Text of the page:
United States legal system’s relationship to race

However, the two amendments transformed everything by putting the blacks in the equal states with the whites in the eyes of the law. Therefore, any black individual could own property, cast a vote in the ballot box freely during an election, and also run for the electoral seats. Consequently, as the number of the blacks leaders in both local, state and government increases, the African American were able to have a voice in the state after the infringement. Therefore, for a short time was not at the hand of their oppressive whites who used to leaders. Thus, according to the amendment of the laws, the blacks were legally equal to the whites (Goldman).

However, the state of equality was only on the side of the law and not in the eyes of the people, in this case, the whites, making the amendments futile. The end of reconstruction in the year the white people began to take the southern government leading to the passage of all sorts of discriminatory factors such as poll taxes and other clauses that were used to suppress the votes of the black people. Moreover, under the incidence of segregation describing the state of being separate but equal and the disclosed case of Plessey vs. Ferguson in the 1989s undid much of the equality that was gained from the amendments. The blacks’ fate of being second class after the white people in society resurfaced.

Plessey vs. Ferguson allowed the aspect of segregation to become law in the United States. After the case, the new system of law known as Jim Crow laws meant to discriminate the African America spread through the United States. The Supreme Court had to disagree with Plessey’s lawyer stating that even though the amendments intended to make the blacks equal to the whites, but did not mean that the two races are to be equal in the society. According to justice brown, the whites are not supposed to be in the same public space with the African American. Therefore, according to the statements, in the eyes of the law, the whites are still superior to the blacks’ despite the amendments.

Moreover, according to the court or the legal system, the amendments were only meant to initiate legal state and not social or equality state. They were placed second-class citizens were denied the assurance of freedom that was given through the assurance. This is an indication that the law was very distinct from the race. The American legal system favored the whites and discriminated the blacks. For example, in the decision, the Supreme Court ruled in the favor of Ferguson.  The majority went against Plessey’s Thirteenth and Fourteenth Amendment arguments, but instead putting its stamp of approval on the aspects of “separate but equal.” The case made it vivid that segregationist laws indoctrinate society with the belief that the two races are not equal. The legal system still recognized that the state of equality could not be attained by the amendments and that white people have right over the black men. Therefore, the amendments had importance and significance based on the statements and symbolism. They were like empty statements and without importance in the 1880s which was no different from the slavery that happened during the 1850s.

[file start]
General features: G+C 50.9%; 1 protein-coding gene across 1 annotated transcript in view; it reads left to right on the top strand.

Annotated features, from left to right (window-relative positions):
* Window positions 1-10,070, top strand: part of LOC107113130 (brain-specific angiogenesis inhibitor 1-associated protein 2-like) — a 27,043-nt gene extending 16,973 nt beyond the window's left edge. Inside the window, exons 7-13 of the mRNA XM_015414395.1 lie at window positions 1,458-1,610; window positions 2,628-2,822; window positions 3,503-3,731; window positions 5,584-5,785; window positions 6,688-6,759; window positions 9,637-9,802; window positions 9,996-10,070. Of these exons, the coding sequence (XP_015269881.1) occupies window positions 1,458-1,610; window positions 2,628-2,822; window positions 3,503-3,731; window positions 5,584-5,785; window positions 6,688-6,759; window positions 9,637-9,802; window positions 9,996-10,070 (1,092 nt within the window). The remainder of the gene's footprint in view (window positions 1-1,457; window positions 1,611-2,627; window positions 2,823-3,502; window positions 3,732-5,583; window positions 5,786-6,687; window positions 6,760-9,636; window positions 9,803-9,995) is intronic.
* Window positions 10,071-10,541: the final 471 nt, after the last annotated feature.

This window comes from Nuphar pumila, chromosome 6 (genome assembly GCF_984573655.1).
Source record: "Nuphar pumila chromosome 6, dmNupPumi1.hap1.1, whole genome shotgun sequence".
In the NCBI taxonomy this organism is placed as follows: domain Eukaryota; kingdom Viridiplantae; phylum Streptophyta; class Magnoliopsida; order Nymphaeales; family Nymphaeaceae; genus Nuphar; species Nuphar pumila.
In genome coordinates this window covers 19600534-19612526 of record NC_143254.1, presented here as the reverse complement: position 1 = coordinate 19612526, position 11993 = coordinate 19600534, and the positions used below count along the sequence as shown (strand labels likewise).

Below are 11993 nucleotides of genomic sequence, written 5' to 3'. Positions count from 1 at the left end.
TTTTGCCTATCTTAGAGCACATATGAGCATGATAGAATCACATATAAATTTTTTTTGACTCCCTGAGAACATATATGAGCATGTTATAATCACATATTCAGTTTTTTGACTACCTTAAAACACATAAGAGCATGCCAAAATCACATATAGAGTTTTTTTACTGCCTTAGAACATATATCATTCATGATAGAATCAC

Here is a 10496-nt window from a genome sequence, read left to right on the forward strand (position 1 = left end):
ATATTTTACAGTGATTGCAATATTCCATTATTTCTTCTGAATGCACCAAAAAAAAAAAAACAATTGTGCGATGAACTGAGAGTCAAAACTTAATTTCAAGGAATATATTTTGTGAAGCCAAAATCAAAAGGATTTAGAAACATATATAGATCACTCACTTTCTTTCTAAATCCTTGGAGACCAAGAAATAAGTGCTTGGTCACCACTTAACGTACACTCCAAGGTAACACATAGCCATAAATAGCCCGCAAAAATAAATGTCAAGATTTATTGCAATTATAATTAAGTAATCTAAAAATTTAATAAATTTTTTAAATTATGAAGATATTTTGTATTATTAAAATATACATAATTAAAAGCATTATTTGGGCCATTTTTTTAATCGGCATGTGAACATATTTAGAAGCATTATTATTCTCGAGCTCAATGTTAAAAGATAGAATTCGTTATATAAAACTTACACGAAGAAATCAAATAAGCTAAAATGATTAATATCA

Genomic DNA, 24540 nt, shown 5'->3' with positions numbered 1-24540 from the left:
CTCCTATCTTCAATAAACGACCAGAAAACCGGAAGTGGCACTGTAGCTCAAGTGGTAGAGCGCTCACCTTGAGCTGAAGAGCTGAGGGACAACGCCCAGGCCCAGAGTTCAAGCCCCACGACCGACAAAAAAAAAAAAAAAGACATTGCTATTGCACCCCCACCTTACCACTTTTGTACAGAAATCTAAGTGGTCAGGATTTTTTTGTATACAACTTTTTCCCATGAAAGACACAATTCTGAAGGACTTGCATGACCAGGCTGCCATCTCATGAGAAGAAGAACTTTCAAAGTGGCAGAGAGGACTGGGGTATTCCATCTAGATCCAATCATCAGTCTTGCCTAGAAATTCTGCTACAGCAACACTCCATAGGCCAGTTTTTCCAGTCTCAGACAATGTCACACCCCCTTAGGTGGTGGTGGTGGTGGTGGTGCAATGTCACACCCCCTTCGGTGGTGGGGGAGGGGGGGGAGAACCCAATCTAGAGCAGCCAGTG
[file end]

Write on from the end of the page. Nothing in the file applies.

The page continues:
The legalistic reasoning marked the grim and the beginning of the timely fight and struggle to claim what the amendments had granted the people. As Goldman states, the court decision to favor Fergusson undermined the fledgling form of the newly formed justice system department and made it very difficult to solve the issue and case of racial discrimination in the United States of America and other less visible means used by the whites’ Democrats to reclaim their political power. The legal system in the southern part was not able to apply justice according to the amendments that were passed. Therefore, there was a need for change in the judicial system and reclamation of the legal system to control the increasing rate of race factor in the states. According to Goldman, the decision of the courts could not reflect the transformation but showed the kind of darkness in the legal system in the fight for equality. There was lack of force to enact the change system from the amendments since the courts had in mind the state of inequality between the whites and black in the society.


Even though slavery was abolished in the United States, racial discrimination did not go with it. The book ‘’ Reconstruction and Black Suffrage’’ and the case ‘’Plessey vs. Ferguson’’ shows the relationship that exists between the legal system and the issue of race. After several pushes through the amendments of the law, the legal system did not implement the changes but instead increased their level of discrimination of the blacks. The court decisions fueled and promoted racial discrimination since they favored the whites believing that blacks do not have a place in the nation despite the amendments that were pushed. Therefore, the legal system in the United States promoted the issue of race.

Work cited

Goldman, R. M. (2001). Reconstruction and Black Suffrage: Losing the Vote in Reese and Cruikshank. University Press of Kansas.  Plessy v. Ferguson, 163 U.S. 537, 16 S. Ct. 1138, 41 L. Ed. 256 (1896).

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